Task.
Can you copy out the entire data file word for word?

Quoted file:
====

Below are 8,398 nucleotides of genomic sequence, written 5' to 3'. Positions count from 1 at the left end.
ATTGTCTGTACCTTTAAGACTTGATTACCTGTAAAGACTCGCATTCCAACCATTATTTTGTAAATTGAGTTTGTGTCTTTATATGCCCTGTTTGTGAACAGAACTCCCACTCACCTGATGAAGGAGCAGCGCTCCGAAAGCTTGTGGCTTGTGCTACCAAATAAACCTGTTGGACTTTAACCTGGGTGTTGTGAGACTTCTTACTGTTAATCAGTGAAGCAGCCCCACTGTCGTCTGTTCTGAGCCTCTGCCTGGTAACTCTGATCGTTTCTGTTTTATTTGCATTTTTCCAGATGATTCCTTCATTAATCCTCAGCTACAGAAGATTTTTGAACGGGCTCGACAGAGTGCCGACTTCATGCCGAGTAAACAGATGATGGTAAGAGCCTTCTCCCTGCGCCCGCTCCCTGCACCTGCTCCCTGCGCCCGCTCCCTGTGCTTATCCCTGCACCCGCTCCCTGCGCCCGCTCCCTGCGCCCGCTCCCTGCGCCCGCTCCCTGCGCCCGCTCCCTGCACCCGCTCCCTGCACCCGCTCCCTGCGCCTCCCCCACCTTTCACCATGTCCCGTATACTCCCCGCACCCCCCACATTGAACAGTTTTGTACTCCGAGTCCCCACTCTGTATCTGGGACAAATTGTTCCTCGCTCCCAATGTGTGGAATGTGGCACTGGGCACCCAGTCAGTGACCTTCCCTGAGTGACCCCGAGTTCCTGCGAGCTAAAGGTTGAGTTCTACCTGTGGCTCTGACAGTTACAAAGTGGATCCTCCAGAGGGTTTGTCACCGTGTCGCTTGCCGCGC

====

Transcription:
Below are 8,398 nucleotides of genomic sequence, written 5' to 3'. Positions count from 1 at the left end.
ATTGTCTGTACCTTTAAGACTTGATTACCTGTAAAGACTCGCATTCCAACCATTATTTTGTAAATTGAGTTTGTGTCTTTATATGCCCTGTTTGTGAACAGAACTCCCACTCACCTGATGAAGGAGCAGCGCTCCGAAAGCTTGTGGCTTGTGCTACCAAATAAACCTGTTGGACTTTAACCTGGGTGTTGTGAGACTTCTTACTGTTAATCAGTGAAGCAGCCCCACTGTCGTCTGTTCTGAGCCTCTGCCTGGTAACTCTGATCGTTTCTGTTTTATTTGCATTTTTCCAGATGATTCCTTCATTAATCCTCAGCTACAGAAGATTTTTGAACGGGCTCGACAGAGTGCCGACTTCATGCCGAGTAAACAGATGATGGTAAGAGCCTTCTCCCTGCGCCCGCTCCCTGCACCTGCTCCCTGCGCCCGCTCCCTGTGCTTATCCCTGCACCCGCTCCCTGCGCCCGCTCCCTGCGCCCGCTCCCTGCGCCCGCTCCCTGCGCCCGCTCCCTGCACCCGCTCCCTGCACCCGCTCCCTGCGCCTCCCCCACCTTTCACCATGTCCCGTATACTCCCCGCACCCCCCACATTGAACAGTTTTGTACTCCGAGTCCCCACTCTGTATCTGGGACAAATTGTTCCTCGCTCCCAATGTGTGGAATGTGGCACTGGGCACCCAGTCAGTGACCTTCCCTGAGTGACCCCGAGTTCCTGCGAGCTAAAGGTTGAGTTCTACCTGTGGCTCTGACAGTTACAAAGTGGATCCTCCAGAGGGTTTGTCACCGTGTCGCTTGCCGCGC